“Sight is what your eyes produce. Vision is what your heart produces. Never let what you see effect your vision.” – Shandren Reddy
After successful careers, raising two boys, and being “promoted” to grandparents, Dave and Judy Zwanziger consider their life truly blessed.
But even the greatest blessings can be met with challenges. In those times it's important to keep a positive perspective.
In 1985, at the age of 40, Dave was diagnosed with Birdshot Cornea Retinopathy (a viral infection of the retina). Knowing his eyesight would gradually deteriorate, he continued to work for Downing Construction as a project manager in the commercial division as long as he could, until eventually retiring in 2009.
Never Lose “Sight” of Your Goals
Today, Dave is considered legally blind and has limited tunnel vision. While his eyes may not be able to see like they used to, he hasn’t lost sight of his “vision” and that is to live life to the fullest – both mentally and physically. The Silver Sneakers program and the Indianola YMCA play a part in making that possible.
“We have been Silver Sneakers members since 2010, and were so happy when the Indianola Y started accepting the program last year and we could join,” says Judy.
Dave was used to walking up to 4 miles a day and many people would see him on the cart path along the west nine of the Indianola Country Club or walking the sidewalks of their neighborhood. “We joined the Y to use the facility when it was too cold for me to walk outside,” Dave explains.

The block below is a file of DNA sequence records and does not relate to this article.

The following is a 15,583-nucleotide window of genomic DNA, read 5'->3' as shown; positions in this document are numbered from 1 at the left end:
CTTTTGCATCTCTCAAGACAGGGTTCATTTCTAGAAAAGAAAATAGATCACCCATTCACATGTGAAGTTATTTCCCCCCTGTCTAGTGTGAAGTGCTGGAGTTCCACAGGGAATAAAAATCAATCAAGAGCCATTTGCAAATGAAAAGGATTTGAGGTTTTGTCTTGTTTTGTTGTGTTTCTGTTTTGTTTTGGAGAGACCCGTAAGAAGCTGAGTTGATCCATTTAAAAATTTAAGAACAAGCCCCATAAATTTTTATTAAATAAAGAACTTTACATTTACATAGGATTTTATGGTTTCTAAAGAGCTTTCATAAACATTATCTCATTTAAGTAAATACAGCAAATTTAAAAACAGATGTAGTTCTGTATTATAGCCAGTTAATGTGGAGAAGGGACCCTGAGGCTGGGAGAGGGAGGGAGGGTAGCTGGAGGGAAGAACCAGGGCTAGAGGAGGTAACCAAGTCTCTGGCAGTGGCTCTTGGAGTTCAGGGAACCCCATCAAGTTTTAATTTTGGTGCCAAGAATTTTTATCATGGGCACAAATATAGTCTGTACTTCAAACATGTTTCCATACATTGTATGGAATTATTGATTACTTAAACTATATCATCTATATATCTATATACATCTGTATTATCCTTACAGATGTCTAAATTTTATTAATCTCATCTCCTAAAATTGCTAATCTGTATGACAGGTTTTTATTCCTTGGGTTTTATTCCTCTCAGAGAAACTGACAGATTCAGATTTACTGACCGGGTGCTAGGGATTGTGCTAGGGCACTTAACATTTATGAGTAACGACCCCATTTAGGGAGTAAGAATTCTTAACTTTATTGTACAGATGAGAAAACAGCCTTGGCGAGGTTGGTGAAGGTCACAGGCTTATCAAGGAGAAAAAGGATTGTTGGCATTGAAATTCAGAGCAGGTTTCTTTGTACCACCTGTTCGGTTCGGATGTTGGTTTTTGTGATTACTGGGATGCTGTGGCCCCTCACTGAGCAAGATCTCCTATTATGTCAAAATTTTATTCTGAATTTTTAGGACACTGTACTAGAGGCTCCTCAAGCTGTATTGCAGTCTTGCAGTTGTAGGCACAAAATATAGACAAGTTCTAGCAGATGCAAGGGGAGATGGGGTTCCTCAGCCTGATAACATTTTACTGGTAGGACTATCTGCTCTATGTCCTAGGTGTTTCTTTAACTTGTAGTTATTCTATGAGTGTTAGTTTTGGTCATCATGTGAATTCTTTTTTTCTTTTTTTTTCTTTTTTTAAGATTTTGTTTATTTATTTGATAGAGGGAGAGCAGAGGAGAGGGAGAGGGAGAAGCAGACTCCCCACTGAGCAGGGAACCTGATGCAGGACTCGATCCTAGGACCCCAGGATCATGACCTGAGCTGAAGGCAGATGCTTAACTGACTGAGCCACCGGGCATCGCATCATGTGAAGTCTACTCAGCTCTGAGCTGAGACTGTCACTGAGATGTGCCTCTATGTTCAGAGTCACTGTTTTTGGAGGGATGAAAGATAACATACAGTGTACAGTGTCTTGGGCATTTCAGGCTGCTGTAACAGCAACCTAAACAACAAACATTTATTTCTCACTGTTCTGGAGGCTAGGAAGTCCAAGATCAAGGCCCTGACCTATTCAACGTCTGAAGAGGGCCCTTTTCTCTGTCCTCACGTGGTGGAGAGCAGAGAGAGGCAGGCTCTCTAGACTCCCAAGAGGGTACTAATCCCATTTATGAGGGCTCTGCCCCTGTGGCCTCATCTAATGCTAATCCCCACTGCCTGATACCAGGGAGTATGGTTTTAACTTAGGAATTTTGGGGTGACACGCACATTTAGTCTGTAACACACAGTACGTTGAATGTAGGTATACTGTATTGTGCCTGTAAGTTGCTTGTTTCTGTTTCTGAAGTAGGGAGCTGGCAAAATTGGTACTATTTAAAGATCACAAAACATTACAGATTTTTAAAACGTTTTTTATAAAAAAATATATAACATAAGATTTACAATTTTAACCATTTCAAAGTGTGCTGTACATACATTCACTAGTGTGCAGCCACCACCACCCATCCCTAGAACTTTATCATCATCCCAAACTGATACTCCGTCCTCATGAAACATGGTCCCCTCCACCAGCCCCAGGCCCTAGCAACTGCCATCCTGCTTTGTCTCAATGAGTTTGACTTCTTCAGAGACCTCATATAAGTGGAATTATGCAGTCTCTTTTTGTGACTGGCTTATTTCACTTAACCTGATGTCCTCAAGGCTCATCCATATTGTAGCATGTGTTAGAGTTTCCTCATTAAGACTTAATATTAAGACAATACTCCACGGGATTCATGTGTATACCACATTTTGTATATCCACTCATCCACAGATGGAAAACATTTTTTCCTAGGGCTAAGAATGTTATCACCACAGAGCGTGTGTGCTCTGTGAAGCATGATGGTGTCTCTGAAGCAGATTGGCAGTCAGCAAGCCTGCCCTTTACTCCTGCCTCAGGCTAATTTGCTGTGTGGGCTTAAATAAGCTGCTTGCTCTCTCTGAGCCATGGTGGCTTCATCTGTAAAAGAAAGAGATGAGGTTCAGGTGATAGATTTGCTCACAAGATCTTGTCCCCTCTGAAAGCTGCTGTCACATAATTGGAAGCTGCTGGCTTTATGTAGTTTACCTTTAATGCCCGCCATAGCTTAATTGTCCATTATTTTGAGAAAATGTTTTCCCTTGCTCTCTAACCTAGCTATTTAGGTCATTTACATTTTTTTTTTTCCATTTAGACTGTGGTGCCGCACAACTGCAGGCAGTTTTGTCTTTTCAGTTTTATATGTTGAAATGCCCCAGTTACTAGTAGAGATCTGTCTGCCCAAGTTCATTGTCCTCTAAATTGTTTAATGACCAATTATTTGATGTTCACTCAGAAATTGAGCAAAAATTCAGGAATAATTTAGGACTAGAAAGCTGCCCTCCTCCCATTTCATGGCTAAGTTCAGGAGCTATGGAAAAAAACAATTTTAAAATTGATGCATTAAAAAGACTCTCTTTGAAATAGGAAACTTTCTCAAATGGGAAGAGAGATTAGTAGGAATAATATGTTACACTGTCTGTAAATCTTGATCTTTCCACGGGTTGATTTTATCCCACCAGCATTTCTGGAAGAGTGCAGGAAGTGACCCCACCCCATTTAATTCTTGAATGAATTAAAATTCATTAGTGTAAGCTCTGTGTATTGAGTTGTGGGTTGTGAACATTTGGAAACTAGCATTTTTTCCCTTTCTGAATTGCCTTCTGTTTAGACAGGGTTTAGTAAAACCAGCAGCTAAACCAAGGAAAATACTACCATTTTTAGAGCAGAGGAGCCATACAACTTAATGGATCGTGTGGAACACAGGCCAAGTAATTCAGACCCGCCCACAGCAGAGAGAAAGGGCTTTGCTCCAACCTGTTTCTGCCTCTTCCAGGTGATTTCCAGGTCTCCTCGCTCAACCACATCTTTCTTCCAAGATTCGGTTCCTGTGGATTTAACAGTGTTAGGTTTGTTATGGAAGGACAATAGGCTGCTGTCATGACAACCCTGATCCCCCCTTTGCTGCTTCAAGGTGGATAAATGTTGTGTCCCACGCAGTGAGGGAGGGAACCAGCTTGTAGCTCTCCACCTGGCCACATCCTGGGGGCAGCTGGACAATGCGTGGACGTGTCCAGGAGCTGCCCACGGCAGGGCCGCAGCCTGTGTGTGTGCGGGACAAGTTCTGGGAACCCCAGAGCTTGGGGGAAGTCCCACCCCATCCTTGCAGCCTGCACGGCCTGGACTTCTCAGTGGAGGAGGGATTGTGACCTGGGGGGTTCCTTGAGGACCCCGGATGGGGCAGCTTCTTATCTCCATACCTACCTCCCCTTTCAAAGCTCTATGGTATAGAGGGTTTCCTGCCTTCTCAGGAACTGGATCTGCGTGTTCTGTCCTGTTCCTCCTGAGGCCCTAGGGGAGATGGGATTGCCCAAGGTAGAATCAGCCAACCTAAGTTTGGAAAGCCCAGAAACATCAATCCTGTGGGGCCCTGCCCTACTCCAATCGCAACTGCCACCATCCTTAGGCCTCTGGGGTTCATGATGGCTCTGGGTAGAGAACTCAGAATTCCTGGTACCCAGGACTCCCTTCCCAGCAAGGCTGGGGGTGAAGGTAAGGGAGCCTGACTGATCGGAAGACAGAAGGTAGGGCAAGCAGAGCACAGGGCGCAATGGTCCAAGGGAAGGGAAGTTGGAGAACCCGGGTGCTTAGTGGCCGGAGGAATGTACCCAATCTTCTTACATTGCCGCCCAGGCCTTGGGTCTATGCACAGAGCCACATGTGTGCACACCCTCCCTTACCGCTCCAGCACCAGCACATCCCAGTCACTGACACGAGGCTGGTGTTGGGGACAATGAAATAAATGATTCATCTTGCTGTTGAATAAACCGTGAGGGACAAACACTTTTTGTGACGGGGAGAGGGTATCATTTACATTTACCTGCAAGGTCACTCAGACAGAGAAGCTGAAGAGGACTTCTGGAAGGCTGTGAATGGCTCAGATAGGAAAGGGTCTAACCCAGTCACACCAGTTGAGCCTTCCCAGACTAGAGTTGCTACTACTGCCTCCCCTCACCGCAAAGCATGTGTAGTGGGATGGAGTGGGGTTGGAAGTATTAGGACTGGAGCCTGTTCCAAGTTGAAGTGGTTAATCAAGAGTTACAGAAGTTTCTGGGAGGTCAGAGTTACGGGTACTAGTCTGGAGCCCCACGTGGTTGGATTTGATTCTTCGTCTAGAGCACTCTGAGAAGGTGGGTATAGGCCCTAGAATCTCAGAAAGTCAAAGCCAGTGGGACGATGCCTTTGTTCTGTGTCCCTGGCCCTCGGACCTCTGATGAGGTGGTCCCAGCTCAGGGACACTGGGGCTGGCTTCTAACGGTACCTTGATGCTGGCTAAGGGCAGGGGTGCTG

As time went on, Dave’s worsening eye sight caused them to use the Y more than they thought. He started walking on the track, but the light changes in the corner areas, made it difficult for his eyes to adjust enough to feel comfortable.
A Change in Focus
Dave and Judy didn’t give up and decided to try out water walking/exercising. When Dave enters the rec pool, he gets on the black line and walks for about 45 minutes.
Along the way, they’ve met some great people. “Dave sometimes has trouble staying on the line, but our ‘pool mates’ help keep him on the straight and narrow… which can sometimes be difficult,” Judy laughs. “The friendships we’ve made are an added bonus.”
As he adjusts to life without his sight, Dave utilizes the Iowa Department of the Blind for audio books, home visits and visual aids, and they also take advantage of a support group offered at the Village.
And while they know there will always be challenges ahead, Judy will be right by Dave’s side as his “guiding light.”